Argument: No Child Left Behind encourages parents to engage more actively
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|==Parent debate(s)==||==Parent debate(s)==|
|-||*[[Debate:Education, No Child Left Behind law in America]]||+||*[[Debate: No Child Left Behind Act]]|
|*[[Resolved: That on balance, the No Child Left Behind Act of 2001 has improved academic achievement in the United States]]||*[[Resolved: That on balance, the No Child Left Behind Act of 2001 has improved academic achievement in the United States]]|
|==Extended argument and supporting evidence==||==Extended argument and supporting evidence==|
- Debate: No Child Left Behind Act
- Resolved: That on balance, the No Child Left Behind Act of 2001 has improved academic achievement in the United States
Extended argument and supporting evidence
Establishes the foundation for schools and school districts to significantly enhance parental involvement and improved administration through the use of the assessment data to drive decisions on instruction, curriculum and business practices.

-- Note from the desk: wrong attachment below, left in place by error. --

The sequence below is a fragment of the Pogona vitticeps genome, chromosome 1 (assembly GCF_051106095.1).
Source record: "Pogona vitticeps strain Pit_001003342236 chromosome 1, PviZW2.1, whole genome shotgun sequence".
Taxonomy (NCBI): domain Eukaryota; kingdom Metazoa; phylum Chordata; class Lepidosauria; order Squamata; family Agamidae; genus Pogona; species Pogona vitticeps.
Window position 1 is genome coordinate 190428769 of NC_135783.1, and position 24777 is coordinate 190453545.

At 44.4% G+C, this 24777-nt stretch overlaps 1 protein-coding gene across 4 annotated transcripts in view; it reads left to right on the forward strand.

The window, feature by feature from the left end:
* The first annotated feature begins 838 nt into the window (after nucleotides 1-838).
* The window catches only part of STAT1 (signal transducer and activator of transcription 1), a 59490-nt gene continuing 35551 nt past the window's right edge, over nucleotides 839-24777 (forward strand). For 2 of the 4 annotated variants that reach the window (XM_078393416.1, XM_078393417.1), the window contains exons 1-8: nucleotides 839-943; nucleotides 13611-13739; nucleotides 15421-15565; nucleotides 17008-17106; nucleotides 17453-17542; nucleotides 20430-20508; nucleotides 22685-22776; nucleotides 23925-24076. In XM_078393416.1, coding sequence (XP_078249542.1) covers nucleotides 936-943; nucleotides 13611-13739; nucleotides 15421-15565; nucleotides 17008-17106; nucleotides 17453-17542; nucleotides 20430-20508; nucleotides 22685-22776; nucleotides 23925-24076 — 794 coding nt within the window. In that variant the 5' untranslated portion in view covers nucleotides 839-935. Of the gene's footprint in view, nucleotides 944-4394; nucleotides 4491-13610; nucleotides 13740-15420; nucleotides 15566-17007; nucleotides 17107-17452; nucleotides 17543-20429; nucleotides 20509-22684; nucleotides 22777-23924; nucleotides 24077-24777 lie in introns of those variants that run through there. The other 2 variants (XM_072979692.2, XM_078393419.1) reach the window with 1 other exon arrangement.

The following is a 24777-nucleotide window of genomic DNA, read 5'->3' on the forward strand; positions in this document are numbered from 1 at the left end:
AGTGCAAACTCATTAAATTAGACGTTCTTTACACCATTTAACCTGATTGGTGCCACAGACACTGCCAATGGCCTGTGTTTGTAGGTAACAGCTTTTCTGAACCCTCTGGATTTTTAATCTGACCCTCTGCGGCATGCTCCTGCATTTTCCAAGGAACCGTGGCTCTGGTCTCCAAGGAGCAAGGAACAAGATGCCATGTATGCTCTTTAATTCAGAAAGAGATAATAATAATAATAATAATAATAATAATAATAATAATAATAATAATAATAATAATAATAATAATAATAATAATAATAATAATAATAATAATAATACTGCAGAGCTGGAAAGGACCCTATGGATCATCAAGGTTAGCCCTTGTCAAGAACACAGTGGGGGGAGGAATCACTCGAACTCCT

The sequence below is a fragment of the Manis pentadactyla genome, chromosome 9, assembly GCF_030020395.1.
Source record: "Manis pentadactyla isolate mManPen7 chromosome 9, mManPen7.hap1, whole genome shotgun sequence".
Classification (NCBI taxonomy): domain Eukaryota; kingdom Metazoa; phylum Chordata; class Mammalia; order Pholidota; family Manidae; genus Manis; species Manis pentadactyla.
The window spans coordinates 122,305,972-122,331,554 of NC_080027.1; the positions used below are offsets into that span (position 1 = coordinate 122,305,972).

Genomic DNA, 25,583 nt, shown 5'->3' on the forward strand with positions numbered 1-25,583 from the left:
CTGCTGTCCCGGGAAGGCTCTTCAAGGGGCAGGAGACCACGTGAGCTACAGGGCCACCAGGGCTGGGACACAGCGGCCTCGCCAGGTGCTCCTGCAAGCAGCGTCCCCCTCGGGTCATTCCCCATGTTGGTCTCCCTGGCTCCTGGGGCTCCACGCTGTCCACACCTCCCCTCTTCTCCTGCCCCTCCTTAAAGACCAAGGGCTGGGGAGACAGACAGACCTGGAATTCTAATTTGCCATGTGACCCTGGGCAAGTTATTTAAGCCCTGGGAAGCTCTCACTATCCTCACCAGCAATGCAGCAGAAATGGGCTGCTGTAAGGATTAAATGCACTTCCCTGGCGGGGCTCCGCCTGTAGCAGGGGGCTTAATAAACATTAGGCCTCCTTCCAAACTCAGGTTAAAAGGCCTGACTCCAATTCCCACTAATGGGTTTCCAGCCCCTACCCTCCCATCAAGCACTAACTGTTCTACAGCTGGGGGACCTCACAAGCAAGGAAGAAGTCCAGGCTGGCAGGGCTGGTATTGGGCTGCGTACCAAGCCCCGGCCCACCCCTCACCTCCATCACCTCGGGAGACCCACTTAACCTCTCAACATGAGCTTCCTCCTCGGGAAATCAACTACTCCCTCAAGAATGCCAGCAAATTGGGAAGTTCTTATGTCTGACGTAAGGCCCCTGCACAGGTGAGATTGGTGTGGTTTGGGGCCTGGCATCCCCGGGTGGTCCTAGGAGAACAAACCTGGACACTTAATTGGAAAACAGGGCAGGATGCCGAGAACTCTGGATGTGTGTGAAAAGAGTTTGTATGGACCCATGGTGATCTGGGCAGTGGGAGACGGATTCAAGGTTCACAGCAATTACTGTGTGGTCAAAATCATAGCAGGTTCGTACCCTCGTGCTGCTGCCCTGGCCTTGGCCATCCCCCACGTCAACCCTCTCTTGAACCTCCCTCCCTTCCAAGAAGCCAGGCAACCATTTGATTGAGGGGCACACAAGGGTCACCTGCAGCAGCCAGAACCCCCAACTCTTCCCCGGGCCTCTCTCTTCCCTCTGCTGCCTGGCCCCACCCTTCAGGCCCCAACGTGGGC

Provides school history information: Provides information for parents by requiring states and school districts to give parents detailed report cards on schools and districts explaining the school's AYP performance.
Notifies parents of schools that do not meet standards, giving them a way to weigh alternative school options: Schools must also inform parents when their child is being taught by a teacher or para-professional who does not meet "highly qualified" requirements.